#3 threaten with- having legal counsel at the meeting - SDs HATE lawyers. sometimes just the threat of one can work wonders. If you have to follow thru, I've found they do free "consults" on the phone. You just have to be sure the lawyer specializes in Special Education. - which can be a little difficult to find.

    #4 get the therapists, pediatrician, and any other professionals have their diagnosis's and recommendations in writing as to the best environment for him. (if they haven't already) Then there's a paper trail to follow if there's any trouble later.

    #5 if you haven't already, ask in writing for the school to provide an evaluation and observe his behavior and acedemics during the day with all the classroom shuffling. They have 10 days to either comply or give reasons why they don't think it's appropriate.
     
  10. SomewhereOutThere

    SomewhereOutThere Well-Known Member

    I couldn't have afforded an Advocate. They are available for free.
     
  11. 30 and searching

    30 and searching New Member

    We got an advocate for one of my oldest son's IEP meetings. We paid on a sliding fee pay scale. It was worth it! When the schools are stubborn, and not listening to you, an advocate will help out immensly.
     
  12. wakeupcall

    wakeupcall Well-Known Member

    Many communities are so small there aren't any advocates. In the small town we lived in when difficult child was in kindergarten and first grade, there wasn't such a thing. We had to resort to good old fashioned blackmail in that if you do not TEACH my child so that he can learn, that is against the law and we will file a law suit. Period. Hate to get nasty, but sometimes the school thinks they are gods and it really ticks me off. These children DO have disabilities and shouldn't be put into this kind of a predicament. We learned SO much along the way. The school doesn't want anyone to make any waves and they are often terrified of the school board itself. We started with the department head of the special education department. They took notice then.
     
  13. Marguerite

    Marguerite Active Member

    Devil's Advocate here - the elementary school (ours are called pemary schools) here that my older three went to, brought in what tey called "rotating classes" which meant that the kids went to the teacher, rather than the teacher to the class. They all would change as a group, so the risk of a student gonig astray was nil. In some ways it made the transition easier because in picking up your pencil case and changing rooms, it made the transition from, say, Maths to Music, much more obvious. It also meant that the Music class happened in a room dedicated to it, with all the musicla instruments, charts etc there.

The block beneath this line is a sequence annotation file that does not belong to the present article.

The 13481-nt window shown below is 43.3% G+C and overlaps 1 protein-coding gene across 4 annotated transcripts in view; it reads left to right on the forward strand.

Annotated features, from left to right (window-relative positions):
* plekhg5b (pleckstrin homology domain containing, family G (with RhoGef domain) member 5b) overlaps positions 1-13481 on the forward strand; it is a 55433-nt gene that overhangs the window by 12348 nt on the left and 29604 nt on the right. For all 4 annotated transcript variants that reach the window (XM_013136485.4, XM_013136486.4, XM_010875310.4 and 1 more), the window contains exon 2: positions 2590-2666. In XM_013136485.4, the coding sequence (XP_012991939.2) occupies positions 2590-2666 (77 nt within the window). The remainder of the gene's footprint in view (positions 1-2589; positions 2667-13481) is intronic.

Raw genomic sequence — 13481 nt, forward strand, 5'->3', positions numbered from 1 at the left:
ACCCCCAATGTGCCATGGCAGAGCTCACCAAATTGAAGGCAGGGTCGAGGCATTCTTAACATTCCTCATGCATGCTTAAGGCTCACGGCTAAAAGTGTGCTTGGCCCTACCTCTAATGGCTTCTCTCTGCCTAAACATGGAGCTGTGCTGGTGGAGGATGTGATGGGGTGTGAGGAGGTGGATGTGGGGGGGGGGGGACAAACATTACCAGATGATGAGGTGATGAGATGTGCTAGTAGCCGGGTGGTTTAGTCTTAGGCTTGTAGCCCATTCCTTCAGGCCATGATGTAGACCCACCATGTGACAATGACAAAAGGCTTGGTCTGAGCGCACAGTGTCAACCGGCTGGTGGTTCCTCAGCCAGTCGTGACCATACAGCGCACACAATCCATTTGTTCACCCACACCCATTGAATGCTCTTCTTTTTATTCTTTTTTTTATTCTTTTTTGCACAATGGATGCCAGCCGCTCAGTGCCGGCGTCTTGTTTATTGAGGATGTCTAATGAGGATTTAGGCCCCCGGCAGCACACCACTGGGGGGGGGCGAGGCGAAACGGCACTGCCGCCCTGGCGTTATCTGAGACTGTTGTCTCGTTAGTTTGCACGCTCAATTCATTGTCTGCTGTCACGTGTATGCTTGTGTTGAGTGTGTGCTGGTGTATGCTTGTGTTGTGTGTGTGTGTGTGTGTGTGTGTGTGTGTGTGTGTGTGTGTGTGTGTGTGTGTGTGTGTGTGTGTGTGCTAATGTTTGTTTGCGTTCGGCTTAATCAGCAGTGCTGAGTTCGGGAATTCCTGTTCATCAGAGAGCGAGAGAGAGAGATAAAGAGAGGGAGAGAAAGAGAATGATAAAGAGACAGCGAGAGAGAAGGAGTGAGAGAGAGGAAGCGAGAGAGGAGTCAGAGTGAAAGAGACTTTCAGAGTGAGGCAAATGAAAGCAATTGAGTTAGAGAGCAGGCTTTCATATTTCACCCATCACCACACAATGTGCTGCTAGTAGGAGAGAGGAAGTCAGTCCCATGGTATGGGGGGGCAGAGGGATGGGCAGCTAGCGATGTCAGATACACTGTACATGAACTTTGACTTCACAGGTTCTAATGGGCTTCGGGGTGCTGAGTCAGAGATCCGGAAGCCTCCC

It was an experiement, they DID bring it in at the BEGINNING of the school year, but it worked. Not all the classes did this - there were two classes that stayed with the same teacher (and room) throughout the day. One was the straight K, the other was a class for Aboriginal kids only, pre-primary, because of ANOTHER experiment they were doing, a theory that the Aboriginal kids needed a different teaching method in their earlier years, based on more traditionally cultural lines.

    I transferred difficult child 1 into this system. They had brought it in at the beginning of the school year that I enrolled easy child 2/difficult child 2 (she went into K/1 so she got a timetable! so ecxited) and easy child, transferring/enrolling late due to paperwork problems with the department. difficult child 1 didn't transfer for another year. So hewent into this after it was well established.

    I was surprised - it worked. It worked well. difficult child 1's really severe ADHD (Asperger's was not known then) could have been a big problem, but I think it helped him transition. With everyone changing rooms together, he managed well.

    The biggest, most huge advantage - when he had to change from primary to high school, he was already well accustomed to this system. THAT is where it really bore fruit.

    However, I do strongly agree that if you KNOW your child won't cope, then the school must take this into consideration and not force thischange onto him.

    But do you already know this? Is it already causing big problems? In which case, it is a school-caused problem which the school needs to address. They may not need to address it by providing a special non-transitioning class, there could be another solution (such as an aide to help him transition) but they DO need to take your concerns on board.

    Anyway, I just thought I'd share my experience of something similar. IF it IS similar...

    Marg
     
  14. Lothlorien

    Lothlorien Active Member Staff Member

    Just wanted to add my welcome!
     
  15. Jena

    Jena New Member

    i just wanted to jump in and welcome you here as well. You have found a great place.